None of these cost-cutting measures would exemplify their full potential if the commercial market for heavy vehicles was projected to remain in a state of stagnation. Thankfully the opposite is expected. The recent J.D. Power Global Automotive Forecasting report highlighted that global heavy commercial vehicle sales hit 3.3 million units in 2011, and the researcher projected that sales would rise at a 4.1% CAGR to hit 4.03 million units by 2016.
Meritor, as well as most other players in both heavy commercial and light consumer vehicle markets, has been the victim of pessimistic outlooks in the European sector. Although there is good reason behind mid-term macro worry in the space, Meritor has also not been commended for its ability to grow business outside of Europe.
Total Asia/Pacific and South American-based sales, which only represented around 7.5% of total company sales in 2000, have since come to represent nearly one-third of Meritor’s top line. Likewise, the contribution rate from these emerging markets has been growing at an increasing rate over the past several years.
Meritor has intentions of hitting the $1 billion revenue mark in the Asia/Pacific market – up from around $650 million in 2011 – within the next five years. The continued shift away from the mature North American and European markets alone should be an intangible catalyst behind Meritor share price appreciation as pessimism surrounding the stock diminishes.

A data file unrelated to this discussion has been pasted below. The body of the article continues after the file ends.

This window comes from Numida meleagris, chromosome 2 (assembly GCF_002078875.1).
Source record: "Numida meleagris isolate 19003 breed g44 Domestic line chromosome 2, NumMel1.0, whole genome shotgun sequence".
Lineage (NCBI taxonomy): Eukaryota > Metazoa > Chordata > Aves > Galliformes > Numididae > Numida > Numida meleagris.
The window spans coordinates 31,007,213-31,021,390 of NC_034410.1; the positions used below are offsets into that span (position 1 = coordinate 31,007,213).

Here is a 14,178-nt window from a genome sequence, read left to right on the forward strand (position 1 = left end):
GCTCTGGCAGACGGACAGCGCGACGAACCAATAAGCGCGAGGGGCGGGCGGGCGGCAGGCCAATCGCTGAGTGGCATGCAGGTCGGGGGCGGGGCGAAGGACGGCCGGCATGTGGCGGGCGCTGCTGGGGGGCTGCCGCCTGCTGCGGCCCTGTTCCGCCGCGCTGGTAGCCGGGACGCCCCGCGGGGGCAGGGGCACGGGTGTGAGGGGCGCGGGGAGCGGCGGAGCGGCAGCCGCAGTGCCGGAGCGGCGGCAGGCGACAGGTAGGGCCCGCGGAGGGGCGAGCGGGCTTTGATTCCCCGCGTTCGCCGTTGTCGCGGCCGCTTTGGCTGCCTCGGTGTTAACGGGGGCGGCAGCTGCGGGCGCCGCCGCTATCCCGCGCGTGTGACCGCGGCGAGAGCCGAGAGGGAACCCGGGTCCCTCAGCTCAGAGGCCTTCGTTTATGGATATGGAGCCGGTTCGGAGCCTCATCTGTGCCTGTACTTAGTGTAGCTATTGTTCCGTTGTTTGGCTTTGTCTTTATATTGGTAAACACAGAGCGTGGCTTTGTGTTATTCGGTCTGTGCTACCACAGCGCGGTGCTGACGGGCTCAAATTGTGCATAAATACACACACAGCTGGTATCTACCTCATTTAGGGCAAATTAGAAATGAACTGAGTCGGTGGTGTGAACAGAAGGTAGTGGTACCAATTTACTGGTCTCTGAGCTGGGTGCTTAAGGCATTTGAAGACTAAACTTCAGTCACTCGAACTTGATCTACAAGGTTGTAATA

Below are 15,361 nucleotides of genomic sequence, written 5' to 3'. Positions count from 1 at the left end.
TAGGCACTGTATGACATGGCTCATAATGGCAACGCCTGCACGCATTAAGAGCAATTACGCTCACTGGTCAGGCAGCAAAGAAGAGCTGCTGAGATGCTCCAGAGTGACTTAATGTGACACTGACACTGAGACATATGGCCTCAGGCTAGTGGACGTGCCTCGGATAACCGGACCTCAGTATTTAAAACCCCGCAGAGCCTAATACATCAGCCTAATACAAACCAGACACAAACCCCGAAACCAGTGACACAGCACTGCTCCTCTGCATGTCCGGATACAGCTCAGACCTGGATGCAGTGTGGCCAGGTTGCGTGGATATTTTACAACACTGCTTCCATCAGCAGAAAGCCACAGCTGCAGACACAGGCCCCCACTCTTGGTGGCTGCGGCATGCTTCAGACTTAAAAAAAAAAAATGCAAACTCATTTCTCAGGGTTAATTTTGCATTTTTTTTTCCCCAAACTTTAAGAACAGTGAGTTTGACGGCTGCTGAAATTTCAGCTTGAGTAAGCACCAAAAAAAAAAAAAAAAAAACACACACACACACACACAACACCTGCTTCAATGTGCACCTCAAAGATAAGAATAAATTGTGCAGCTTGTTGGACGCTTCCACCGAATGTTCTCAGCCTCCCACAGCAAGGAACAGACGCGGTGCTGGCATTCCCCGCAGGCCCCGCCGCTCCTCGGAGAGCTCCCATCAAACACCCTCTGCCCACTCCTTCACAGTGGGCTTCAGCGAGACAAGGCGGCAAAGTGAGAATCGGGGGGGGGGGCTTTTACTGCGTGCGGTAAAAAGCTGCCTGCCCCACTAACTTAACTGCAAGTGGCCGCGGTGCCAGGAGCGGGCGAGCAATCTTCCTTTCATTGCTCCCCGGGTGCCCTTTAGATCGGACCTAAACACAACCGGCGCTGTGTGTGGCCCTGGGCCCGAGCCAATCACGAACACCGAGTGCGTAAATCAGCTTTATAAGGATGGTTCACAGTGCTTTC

Meritor is growing at such a strong post-recession rate that it has become unreasonably inexpensive – on just about every metric one can utilize. The company recently reconfirmed its 2012 financial guidance, and expects to hit an EBITDA margin between 8.2% - 8.6% and EPS between $1.08 - $1.39 per share on $4.8 billion in annual revenues. This compares with $4.6 billion in revenues in 2011 (reconfirms J.D. Power industry estimates as well), with 85 cents per share in net income and a 7.5% EBITDA margin.
Based on the corporation’s and average analyst estimates, Meritor sells for 4.9x 2012’s EPS and a mere 3.7x 2013 estimates.
For a corporation that is –
- Selling at a near 75% discount from 2011’s high price per share
- Showing consistent improvement in top and bottom line growth, and net debt and cost structure positions
- Continually diversifying into emerging, higher margin markets
– there is reason to wonder why Meritor is not on more investors’ watch lists. Even if the corporation operates in an industry that is not prone to enjoy blowout year-over-year growth, it is unlikely to project Meritor hovering around existing market valuations for long.
gibbstom13 has no positions in the stocks mentioned above. The Motley Fool has no positions in the stocks mentioned above. Try any of our Foolish newsletter services free for 30 days. We Fools may not all hold the same opinions, but we all believe that considering a diverse range of insights makes us better investors. The Motley Fool has a disclosure policy. If you have questions about this post or the Fool’s blog network, click here for information.